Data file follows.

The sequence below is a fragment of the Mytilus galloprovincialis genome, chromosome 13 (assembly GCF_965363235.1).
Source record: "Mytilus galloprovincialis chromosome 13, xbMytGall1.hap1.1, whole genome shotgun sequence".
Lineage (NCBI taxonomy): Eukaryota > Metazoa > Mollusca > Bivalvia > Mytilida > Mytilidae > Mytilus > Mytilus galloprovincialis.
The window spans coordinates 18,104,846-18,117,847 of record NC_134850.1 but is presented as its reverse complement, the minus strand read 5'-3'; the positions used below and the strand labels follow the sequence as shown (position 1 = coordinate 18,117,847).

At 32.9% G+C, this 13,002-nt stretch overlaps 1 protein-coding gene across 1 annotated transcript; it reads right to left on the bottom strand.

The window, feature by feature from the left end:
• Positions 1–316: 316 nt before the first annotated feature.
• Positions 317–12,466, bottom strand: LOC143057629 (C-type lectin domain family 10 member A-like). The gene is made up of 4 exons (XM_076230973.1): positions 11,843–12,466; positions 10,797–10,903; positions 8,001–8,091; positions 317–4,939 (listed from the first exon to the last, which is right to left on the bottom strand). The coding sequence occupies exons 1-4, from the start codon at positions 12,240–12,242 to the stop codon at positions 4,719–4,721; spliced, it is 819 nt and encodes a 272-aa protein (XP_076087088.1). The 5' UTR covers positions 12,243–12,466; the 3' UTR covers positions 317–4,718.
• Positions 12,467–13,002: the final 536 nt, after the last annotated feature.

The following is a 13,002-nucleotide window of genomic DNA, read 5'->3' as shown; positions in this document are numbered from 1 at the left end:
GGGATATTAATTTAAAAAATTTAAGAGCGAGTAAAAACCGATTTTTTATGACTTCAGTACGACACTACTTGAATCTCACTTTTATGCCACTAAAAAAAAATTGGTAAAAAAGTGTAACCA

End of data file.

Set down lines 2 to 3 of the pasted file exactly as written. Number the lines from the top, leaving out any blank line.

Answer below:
Source record: "Mytilus galloprovincialis chromosome 13, xbMytGall1.hap1.1, whole genome shotgun sequence".
Lineage (NCBI taxonomy): Eukaryota > Metazoa > Mollusca > Bivalvia > Mytilida > Mytilidae > Mytilus > Mytilus galloprovincialis.